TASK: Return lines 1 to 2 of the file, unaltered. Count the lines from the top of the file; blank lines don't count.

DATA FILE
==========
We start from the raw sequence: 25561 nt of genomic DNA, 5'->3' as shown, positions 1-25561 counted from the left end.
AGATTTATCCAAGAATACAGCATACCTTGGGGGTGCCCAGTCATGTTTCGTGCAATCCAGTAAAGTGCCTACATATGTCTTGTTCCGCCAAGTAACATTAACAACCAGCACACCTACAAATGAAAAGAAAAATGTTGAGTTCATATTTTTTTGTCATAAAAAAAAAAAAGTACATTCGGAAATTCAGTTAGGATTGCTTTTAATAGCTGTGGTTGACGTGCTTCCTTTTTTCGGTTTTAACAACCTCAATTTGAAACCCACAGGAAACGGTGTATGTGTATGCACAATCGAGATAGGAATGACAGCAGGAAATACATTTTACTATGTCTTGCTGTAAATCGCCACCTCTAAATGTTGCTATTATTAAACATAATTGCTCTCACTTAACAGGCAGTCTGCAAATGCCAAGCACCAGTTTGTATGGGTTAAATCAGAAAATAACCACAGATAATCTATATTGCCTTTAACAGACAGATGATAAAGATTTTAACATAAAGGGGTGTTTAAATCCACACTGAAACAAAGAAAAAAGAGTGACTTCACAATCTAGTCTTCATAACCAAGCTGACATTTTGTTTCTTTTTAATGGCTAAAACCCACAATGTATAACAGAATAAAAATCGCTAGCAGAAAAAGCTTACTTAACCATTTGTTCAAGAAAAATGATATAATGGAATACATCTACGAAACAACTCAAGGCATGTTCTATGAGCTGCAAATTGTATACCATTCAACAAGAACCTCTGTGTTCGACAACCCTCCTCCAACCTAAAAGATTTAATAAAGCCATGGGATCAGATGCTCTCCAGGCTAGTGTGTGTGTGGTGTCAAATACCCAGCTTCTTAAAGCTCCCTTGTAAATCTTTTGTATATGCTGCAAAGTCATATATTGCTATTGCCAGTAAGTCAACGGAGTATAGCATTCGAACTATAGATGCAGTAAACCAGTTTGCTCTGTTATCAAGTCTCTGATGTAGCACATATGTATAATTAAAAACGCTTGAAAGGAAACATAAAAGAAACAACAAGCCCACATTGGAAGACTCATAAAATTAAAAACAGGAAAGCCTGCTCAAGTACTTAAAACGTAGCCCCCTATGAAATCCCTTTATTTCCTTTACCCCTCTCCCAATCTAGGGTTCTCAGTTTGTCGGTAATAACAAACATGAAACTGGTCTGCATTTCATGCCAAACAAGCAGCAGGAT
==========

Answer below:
We start from the raw sequence: 25561 nt of genomic DNA, 5'->3' as shown, positions 1-25561 counted from the left end.
AGATTTATCCAAGAATACAGCATACCTTGGGGGTGCCCAGTCATGTTTCGTGCAATCCAGTAAAGTGCCTACATATGTCTTGTTCCGCCAAGTAACATTAACAACCAGCACACCTACAAATGAAAAGAAAAATGTTGAGTTCATATTTTTTTGTCATAAAAAAAAAAAAGTACATTCGGAAATTCAGTTAGGATTGCTTTTAATAGCTGTGGTTGACGTGCTTCCTTTTTTCGGTTTTAACAACCTCAATTTGAAACCCACAGGAAACGGTGTATGTGTATGCACAATCGAGATAGGAATGACAGCAGGAAATACATTTTACTATGTCTTGCTGTAAATCGCCACCTCTAAATGTTGCTATTATTAAACATAATTGCTCTCACTTAACAGGCAGTCTGCAAATGCCAAGCACCAGTTTGTATGGGTTAAATCAGAAAATAACCACAGATAATCTATATTGCCTTTAACAGACAGATGATAAAGATTTTAACATAAAGGGGTGTTTAAATCCACACTGAAACAAAGAAAAAAGAGTGACTTCACAATCTAGTCTTCATAACCAAGCTGACATTTTGTTTCTTTTTAATGGCTAAAACCCACAATGTATAACAGAATAAAAATCGCTAGCAGAAAAAGCTTACTTAACCATTTGTTCAAGAAAAATGATATAATGGAATACATCTACGAAACAACTCAAGGCATGTTCTATGAGCTGCAAATTGTATACCATTCAACAAGAACCTCTGTGTTCGACAACCCTCCTCCAACCTAAAAGATTTAATAAAGCCATGGGATCAGATGCTCTCCAGGCTAGTGTGTGTGTGGTGTCAAATACCCAGCTTCTTAAAGCTCCCTTGTAAATCTTTTGTATATGCTGCAAAGTCATATATTGCTATTGCCAGTAAGTCAACGGAGTATAGCATTCGAACTATAGATGCAGTAAACCAGTTTGCTCTGTTATCAAGTCTCTGATGTAGCACATATGTATAATTAAAAACGCTTGAAAGGAAACATAAAAGAAACAACAAGCCCACATTGGAAGACTCATAAAATTAAAAACAGGAAAGCCTGCTCAAGTACTTAAAACGTAGCCCCCTATGAAATCCCTTTATTTCCTTTACCCCTCTCCCAATCTAGGGTTCTCAGTTTGTCGGTAATAACAAACATGAAACTGGTCTGCATTTCATGCCAAACAAGCAGCAGGAT